The Eulogy of a Neat Man

(This review appeared in The East African 14th-20th December 2013 under the title Why must I have life if to live means to die?)


Simon Oyatsi in Eulogy of a Neat Man Photo by Lightbox Africa
Simon Oyatsi in Eulogy of a Neat Man
Photo by Lightbox Africa

“Everything has been figured out, except how to live,” said French writer Jean-Paul Sartre. This was the theme of The Eulogy of a Neat Man, a one-man play written and directed by Frederick Mbogo, which showed at Pawa254 on Wednesday 27th November, performed by Simon Oyatsi.

Being my first time at Pawa254, situated off State House Crescent, the first thing that came to mind when I entered the performance space was Woody Allen’s film Midnight in Paris (2011). This because the place had an ‘avant-garde’ spirit akin to that of the new wave of American and French writers featured in the film, like F. Scott Fitzgerald, Ernest Hemmingway and Jean Cocteau.  I imagined the ambience was similar to that which inhabited the salon of Gertrude Stein, where all these writers and artists convened.

The waiting room wall is peppered with portraits and quotes by Tom Mboya, Steve Biko, Martin Luther King Jr. et al, all of which signal the quest for freedom and black self-identity and called to my mind the inherent existentialist questions within these themes. It therefore seemed very ‘down with the programme’ when the play began with the questions: “Why? Why must you have life? Why must I have life, if to live means you must die? What does that mean?”

The play takes place in a small room with chairs around a small stage- a small podium really- at the corner of the room. The wall behind the stage is lined with newspapers and at centre stage is a table with a lighted candle before a picture of a young man, with the inscription “James Bindi (1981-2013)”.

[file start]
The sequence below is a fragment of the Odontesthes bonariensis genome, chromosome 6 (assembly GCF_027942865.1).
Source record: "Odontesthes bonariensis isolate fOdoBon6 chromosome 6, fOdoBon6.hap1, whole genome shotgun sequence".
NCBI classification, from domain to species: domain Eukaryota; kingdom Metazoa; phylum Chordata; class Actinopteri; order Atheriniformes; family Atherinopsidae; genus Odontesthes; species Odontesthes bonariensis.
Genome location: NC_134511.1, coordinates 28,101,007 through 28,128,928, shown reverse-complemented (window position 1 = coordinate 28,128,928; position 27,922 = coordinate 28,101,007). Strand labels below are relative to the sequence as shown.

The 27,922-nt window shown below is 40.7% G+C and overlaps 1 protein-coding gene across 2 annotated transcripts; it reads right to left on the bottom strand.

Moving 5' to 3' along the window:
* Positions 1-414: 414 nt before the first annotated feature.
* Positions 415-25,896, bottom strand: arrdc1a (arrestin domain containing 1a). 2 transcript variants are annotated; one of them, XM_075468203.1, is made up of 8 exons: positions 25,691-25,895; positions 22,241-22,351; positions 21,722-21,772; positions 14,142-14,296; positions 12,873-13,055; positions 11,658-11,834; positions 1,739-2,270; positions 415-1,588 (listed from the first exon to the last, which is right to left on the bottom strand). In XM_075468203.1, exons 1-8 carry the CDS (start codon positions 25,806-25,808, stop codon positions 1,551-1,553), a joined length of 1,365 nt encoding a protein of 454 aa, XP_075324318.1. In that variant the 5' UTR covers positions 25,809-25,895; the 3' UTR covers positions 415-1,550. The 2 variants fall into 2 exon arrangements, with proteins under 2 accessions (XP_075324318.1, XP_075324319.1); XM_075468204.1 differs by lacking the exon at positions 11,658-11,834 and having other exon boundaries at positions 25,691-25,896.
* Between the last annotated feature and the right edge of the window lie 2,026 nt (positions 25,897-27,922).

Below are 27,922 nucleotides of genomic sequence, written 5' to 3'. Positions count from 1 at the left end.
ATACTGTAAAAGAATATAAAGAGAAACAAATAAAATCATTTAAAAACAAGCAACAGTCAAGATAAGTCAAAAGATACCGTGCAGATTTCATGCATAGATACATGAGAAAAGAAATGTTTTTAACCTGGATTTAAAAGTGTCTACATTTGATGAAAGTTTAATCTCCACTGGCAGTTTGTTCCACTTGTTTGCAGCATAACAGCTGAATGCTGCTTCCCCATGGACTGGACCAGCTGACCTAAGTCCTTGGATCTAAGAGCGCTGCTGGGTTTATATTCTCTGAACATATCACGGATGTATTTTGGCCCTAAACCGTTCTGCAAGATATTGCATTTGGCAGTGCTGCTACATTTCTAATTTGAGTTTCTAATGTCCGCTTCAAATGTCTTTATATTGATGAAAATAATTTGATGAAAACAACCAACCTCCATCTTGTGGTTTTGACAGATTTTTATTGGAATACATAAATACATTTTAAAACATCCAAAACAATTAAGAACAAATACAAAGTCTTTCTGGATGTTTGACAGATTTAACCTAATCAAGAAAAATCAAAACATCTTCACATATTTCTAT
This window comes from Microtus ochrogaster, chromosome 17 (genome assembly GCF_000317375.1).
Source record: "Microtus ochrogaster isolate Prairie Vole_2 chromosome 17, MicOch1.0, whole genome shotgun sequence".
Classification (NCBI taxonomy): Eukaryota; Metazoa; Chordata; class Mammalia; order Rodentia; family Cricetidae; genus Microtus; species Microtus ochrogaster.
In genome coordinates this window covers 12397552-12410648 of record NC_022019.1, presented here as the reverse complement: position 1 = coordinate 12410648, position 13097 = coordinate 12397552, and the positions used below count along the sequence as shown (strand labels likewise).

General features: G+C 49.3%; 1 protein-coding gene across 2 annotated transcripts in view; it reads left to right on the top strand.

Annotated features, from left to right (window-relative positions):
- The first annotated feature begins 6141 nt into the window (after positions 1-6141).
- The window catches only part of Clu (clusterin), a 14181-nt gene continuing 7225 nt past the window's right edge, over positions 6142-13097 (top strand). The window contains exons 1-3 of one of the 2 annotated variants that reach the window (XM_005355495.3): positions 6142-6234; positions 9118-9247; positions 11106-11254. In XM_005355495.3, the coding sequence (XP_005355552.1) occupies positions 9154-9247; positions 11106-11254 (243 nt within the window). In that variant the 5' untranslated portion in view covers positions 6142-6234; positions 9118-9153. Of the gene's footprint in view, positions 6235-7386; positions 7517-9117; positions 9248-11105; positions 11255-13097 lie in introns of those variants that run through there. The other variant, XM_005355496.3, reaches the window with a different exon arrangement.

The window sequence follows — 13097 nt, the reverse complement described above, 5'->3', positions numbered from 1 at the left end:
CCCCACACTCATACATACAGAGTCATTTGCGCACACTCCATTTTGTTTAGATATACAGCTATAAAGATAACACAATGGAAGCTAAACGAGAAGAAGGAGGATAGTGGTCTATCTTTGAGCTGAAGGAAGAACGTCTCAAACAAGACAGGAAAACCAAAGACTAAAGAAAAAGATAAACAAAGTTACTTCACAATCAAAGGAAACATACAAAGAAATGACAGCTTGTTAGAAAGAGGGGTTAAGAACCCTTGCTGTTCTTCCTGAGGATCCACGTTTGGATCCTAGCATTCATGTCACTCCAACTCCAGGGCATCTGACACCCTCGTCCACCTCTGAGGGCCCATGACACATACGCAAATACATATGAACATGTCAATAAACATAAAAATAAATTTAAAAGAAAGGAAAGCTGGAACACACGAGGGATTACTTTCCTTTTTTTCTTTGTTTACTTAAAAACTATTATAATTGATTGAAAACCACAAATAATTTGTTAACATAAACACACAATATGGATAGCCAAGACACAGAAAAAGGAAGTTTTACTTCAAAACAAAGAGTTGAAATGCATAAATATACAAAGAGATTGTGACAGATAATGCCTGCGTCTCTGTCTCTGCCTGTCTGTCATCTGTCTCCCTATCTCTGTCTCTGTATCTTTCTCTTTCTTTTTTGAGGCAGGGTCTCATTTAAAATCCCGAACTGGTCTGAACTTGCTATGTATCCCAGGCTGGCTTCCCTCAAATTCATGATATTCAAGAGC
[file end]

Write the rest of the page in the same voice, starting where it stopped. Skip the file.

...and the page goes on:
Like the title suggests, the play is set a few days after the death of the fictional character James Bindi, “the son of a Quaker teacher and a Quaker shopkeeper.”

Oyatsi, who plays the role of Bindi’s best friend, narrates the events of a life that started out promisingly, but ended up in an everyday dreariness that we’re sometimes oblivious to. The play tells the story of the ordinary Kenyan man- that man at a matatu terminus selling fruit to passers-by. Did you know he has a story? Did it occur to you that he might have been born in rosier circumstances? This play tells that story.

Simon Oyatsi in Eulogy of a Neat Man  Photo by Lightbox Africa
Simon Oyatsi in Eulogy of a Neat Man
Photo by Lightbox Africa

Addressing dreams that parents have for their children, efforts to live life on the straight and narrow, love and the lack thereof, illness, social (in)justice and suicide, the play questions the meaning of life from the perspective of Bindi’s friend, who ponders the finality and the cruelty of death. “James’s body was packed like a thing,” he laments. “And why can’t Cancer come to this useless Mwaniki (the alcoholic son of the landlord)?”

However, from the perspective of Bindi’s landlord, Mr Kuria, the play suggests that acts of charity and benevolence make life less disconsolate. Mr Kuria, as if to make up for having a useless son, pays for Bindi’s medical bills before Bindi finally succumbs to Cancer.

The text is poetic in its rich metaphor and rhetoric repetition, although it generally plays out like a story being narrated amongst friends. Granted, it is a one-man play and therefore lacks the dialogue that dramatic text depends on. However, it still leans more to the literary rather than the dramatic and could easily be published as a short story rather than a one-man play.

It is, however, well paced and has just enough humour to keep the audience from feeling like they’re in an actual wake and just enough sobriety to not lose track of its inherent absurdist questions, and Oyatsi delivers it well.

While existentialism in Europe was triggered mainly by the World Wars and the apparent meaningless of wartime life, amongst Africans, existentialism seems to stem from questions surrounding the meaning of freedom.

About half a century ago, there was the great wave of ‘black liberation’ whose icons form the mural art of Pawa254. But now, a new wave of artists and scholars seem to be asking, what does this freedom mean? Has freedom fulfilled its promises?

Albert Camus, himself an existentialist said, “You will never be happy if you continue to search for what happiness consists of. You will never live if you are looking for the meaning of life.

The Eulogy of a Neat Man like existentialist plays before it, doesn’t attempt to answer the questions it asks- it merely asks them to stir in us unease about our human condition.

© Anne Manyara 2013

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